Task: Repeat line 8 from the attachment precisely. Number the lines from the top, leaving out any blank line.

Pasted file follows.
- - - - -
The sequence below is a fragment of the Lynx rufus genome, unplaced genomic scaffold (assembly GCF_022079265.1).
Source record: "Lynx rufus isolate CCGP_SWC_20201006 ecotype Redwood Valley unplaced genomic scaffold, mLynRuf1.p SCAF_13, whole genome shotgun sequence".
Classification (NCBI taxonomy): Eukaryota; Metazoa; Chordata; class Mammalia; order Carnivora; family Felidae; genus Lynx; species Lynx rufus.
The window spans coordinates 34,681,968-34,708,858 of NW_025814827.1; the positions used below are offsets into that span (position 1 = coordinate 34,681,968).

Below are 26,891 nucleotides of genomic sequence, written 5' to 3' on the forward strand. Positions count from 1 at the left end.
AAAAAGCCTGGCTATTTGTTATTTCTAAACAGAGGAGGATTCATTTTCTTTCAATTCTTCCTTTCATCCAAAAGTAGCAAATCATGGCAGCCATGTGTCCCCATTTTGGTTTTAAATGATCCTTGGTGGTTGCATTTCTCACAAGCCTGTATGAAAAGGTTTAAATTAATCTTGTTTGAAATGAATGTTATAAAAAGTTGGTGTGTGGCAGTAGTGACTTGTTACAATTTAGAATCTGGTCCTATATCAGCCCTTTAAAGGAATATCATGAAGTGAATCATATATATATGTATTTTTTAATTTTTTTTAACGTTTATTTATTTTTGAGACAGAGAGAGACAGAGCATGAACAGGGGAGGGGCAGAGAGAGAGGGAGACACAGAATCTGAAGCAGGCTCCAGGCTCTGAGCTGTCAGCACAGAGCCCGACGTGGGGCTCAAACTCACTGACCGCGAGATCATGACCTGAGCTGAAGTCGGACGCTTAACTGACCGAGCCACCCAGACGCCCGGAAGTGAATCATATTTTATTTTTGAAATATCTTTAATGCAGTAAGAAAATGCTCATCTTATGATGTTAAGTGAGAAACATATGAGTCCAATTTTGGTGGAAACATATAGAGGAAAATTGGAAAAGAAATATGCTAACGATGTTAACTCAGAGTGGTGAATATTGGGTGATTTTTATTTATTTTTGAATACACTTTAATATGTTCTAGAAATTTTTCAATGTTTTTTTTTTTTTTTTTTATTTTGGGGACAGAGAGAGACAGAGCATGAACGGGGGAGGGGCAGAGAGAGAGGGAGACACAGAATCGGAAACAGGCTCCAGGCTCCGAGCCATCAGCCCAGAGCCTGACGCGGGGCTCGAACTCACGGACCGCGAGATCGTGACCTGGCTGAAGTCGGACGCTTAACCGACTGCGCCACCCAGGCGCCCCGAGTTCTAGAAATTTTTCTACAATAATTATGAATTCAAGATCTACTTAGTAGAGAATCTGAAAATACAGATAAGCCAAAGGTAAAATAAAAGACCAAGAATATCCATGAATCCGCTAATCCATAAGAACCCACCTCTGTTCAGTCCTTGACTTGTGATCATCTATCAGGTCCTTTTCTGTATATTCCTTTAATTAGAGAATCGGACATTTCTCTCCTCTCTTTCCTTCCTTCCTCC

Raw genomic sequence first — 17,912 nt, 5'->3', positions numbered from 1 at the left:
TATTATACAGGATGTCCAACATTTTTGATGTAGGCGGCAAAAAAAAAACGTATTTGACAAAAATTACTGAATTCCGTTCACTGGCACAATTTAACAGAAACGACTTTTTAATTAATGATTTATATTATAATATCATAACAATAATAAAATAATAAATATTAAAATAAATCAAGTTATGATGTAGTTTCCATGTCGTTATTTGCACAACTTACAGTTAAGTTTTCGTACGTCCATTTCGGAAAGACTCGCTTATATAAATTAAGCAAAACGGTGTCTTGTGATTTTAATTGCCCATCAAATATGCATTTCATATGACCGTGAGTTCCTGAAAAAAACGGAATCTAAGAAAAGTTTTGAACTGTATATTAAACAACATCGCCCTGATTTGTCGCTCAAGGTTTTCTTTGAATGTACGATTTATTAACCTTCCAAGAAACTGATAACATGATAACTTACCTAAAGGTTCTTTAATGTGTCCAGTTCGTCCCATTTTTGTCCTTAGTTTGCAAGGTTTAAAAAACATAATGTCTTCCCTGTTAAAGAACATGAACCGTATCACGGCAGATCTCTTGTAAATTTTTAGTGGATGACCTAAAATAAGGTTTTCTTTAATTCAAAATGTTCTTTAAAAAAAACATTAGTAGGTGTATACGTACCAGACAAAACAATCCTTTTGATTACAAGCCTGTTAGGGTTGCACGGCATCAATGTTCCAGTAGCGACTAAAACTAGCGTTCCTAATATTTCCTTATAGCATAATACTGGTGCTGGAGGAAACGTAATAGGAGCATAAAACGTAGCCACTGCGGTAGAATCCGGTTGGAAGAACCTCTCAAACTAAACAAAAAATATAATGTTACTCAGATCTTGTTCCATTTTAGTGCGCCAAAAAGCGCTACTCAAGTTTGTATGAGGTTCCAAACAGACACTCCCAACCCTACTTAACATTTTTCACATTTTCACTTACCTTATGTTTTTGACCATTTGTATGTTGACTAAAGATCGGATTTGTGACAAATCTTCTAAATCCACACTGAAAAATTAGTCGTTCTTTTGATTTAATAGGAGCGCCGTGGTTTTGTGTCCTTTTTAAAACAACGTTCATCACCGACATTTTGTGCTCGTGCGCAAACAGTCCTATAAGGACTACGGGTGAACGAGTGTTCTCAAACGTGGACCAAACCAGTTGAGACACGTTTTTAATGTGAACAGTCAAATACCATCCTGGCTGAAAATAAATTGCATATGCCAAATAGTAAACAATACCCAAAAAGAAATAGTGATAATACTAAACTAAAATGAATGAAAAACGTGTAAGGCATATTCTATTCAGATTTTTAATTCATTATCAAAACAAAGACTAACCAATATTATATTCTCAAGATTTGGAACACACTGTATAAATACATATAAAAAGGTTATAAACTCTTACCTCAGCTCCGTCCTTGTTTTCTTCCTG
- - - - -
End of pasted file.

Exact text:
TATTATACAGGATGTCCAACATTTTTGATGTAGGCGGCAAAAAAAAAACGTATTTGACAAAAATTACTGAATTCCGTTCACTGGCACAATTTAACAGAAACGACTTTTTAATTAATGATTTATATTATAATATCATAACAATAATAAAATAATAAATATTAAAATAAATCAAGTTATGATGTAGTTTCCATGTCGTTATTTGCACAACTTACAGTTAAGTTTTCGTACGTCCATTTCGGAAAGACTCGCTTATATAAATTAAGCAAAACGGTGTCTTGTGATTTTAATTGCCCATCAAATATGCATTTCATATGACCGTGAGTTCCTGAAAAAAACGGAATCTAAGAAAAGTTTTGAACTGTATATTAAACAACATCGCCCTGATTTGTCGCTCAAGGTTTTCTTTGAATGTACGATTTATTAACCTTCCAAGAAACTGATAACATGATAACTTACCTAAAGGTTCTTTAATGTGTCCAGTTCGTCCCATTTTTGTCCTTAGTTTGCAAGGTTTAAAAAACATAATGTCTTCCCTGTTAAAGAACATGAACCGTATCACGGCAGATCTCTTGTAAATTTTTAGTGGATGACCTAAAATAAGGTTTTCTTTAATTCAAAATGTTCTTTAAAAAAAACATTAGTAGGTGTATACGTACCAGACAAAACAATCCTTTTGATTACAAGCCTGTTAGGGTTGCACGGCATCAATGTTCCAGTAGCGACTAAAACTAGCGTTCCTAATATTTCCTTATAGCATAATACTGGTGCTGGAGGAAACGTAATAGGAGCATAAAACGTAGCCACTGCGGTAGAATCCGGTTGGAAGAACCTCTCAAACTAAACAAAAAATATAATGTTACTCAGATCTTGTTCCATTTTAGTGCGCCAAAAAGCGCTACTCAAGTTTGTATGAGGTTCCAAACAGACACTCCCAACCCTACTTAACATTTTTCACATTTTCACTTACCTTATGTTTTTGACCATTTGTATGTTGACTAAAGATCGGATTTGTGACAAATCTTCTAAATCCACACTGAAAAATTAGTCGTTCTTTTGATTTAATAGGAGCGCCGTGGTTTTGTGTCCTTTTTAAAACAACGTTCATCACCGACATTTTGTGCTCGTGCGCAAACAGTCCTATAAGGACTACGGGTGAACGAGTGTTCTCAAACGTGGACCAAACCAGTTGAGACACGTTTTTAATGTGAACAGTCAAATACCATCCTGGCTGAAAATAAATTGCATATGCCAAATAGTAAACAATACCCAAAAAGAAATAGTGATAATACTAAACTAAAATGAATGAAAAACGTGTAAGGCATATTCTATTCAGATTTTTAATTCATTATCAAAACAAAGACTAACCAATATTATATTCTCAAGATTTGGAACACACTGTATAAATACATATAAAAAGGTTATAAACTCTTACCTCAGCTCCGTCCTTGTTTTCTTCCTG